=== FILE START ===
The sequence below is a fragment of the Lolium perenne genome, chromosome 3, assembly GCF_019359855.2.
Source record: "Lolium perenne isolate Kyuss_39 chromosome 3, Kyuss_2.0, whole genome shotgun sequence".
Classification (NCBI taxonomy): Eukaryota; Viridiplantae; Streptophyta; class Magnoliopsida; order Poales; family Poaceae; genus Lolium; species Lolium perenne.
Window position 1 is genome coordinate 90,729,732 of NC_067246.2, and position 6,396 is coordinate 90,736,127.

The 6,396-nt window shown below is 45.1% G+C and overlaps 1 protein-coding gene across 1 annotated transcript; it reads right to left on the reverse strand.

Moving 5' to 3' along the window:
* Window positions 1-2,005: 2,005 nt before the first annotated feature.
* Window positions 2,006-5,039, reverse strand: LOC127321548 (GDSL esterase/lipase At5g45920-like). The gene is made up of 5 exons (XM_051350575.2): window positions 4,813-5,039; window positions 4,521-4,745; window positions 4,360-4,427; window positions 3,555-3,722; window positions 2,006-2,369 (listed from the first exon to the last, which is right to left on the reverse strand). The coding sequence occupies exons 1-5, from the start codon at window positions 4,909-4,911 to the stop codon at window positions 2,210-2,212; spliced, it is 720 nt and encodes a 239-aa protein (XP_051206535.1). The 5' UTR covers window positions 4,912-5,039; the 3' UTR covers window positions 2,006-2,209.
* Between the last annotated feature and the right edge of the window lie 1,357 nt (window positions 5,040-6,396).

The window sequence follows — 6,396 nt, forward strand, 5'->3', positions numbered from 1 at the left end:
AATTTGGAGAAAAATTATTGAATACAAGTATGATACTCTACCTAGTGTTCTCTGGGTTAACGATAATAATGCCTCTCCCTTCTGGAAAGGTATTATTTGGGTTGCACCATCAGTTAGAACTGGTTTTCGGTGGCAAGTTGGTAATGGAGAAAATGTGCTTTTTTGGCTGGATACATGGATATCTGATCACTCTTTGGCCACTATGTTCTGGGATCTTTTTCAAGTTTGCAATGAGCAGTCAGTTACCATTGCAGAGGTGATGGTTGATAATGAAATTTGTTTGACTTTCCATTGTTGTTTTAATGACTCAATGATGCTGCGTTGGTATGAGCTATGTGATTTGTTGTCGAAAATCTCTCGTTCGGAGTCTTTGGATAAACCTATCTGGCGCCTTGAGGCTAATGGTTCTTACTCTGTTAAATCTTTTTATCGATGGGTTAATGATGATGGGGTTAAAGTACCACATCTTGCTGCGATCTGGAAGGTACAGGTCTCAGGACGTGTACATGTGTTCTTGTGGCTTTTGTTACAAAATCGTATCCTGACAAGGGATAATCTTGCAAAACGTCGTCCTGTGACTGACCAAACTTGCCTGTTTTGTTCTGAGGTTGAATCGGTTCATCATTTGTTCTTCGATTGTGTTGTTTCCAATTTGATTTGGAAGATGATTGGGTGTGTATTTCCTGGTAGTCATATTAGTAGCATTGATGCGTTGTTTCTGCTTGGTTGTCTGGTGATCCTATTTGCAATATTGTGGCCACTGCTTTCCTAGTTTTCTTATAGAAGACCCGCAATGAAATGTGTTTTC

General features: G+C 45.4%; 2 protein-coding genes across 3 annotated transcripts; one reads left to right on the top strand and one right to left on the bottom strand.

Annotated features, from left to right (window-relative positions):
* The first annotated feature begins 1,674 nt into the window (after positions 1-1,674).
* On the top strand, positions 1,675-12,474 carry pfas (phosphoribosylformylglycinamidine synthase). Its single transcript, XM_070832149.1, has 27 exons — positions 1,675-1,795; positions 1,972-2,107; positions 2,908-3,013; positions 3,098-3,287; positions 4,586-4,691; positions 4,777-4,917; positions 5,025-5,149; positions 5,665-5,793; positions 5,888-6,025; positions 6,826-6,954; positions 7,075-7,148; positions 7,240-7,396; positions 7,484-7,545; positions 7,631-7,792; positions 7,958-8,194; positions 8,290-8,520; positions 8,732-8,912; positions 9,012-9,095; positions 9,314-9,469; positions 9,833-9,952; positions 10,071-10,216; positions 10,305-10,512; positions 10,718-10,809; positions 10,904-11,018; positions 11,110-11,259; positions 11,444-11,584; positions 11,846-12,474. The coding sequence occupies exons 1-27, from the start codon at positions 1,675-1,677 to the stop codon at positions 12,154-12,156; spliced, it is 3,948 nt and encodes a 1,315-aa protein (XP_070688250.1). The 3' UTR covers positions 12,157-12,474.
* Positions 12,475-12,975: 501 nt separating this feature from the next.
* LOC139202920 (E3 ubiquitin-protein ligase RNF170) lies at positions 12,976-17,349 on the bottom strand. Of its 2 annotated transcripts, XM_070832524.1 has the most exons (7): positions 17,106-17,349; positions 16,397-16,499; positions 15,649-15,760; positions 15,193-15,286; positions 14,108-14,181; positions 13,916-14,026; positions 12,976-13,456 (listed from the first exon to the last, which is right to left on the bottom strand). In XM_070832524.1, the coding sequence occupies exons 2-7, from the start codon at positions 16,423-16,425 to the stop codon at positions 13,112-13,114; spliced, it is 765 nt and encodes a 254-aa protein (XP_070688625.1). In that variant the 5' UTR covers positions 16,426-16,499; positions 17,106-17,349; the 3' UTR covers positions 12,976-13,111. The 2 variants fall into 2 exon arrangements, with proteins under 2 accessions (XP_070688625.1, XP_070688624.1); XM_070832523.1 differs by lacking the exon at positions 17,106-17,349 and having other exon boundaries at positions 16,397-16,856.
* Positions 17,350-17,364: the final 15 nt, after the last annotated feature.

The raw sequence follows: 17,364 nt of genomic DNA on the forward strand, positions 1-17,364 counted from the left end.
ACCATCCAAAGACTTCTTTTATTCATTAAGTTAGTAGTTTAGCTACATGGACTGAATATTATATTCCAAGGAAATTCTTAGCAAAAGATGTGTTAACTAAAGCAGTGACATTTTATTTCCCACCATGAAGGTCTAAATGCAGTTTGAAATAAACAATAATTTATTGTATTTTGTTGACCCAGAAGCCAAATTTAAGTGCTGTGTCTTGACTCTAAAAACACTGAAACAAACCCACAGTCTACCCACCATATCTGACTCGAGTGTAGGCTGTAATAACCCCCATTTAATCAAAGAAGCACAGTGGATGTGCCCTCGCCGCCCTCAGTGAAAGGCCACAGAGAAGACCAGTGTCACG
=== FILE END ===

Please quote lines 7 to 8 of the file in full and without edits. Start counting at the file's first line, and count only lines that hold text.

* Window positions 1-2,005: 2,005 nt before the first annotated feature.
* Window positions 2,006-5,039, reverse strand: LOC127321548 (GDSL esterase/lipase At5g45920-like). The gene is made up of 5 exons (XM_051350575.2): window positions 4,813-5,039; window positions 4,521-4,745; window positions 4,360-4,427; window positions 3,555-3,722; window positions 2,006-2,369 (listed from the first exon to the last, which is right to left on the reverse strand). The coding sequence occupies exons 1-5, from the start codon at window positions 4,909-4,911 to the stop codon at window positions 2,210-2,212; spliced, it is 720 nt and encodes a 239-aa protein (XP_051206535.1). The 5' UTR covers window positions 4,912-5,039; the 3' UTR covers window positions 2,006-2,209.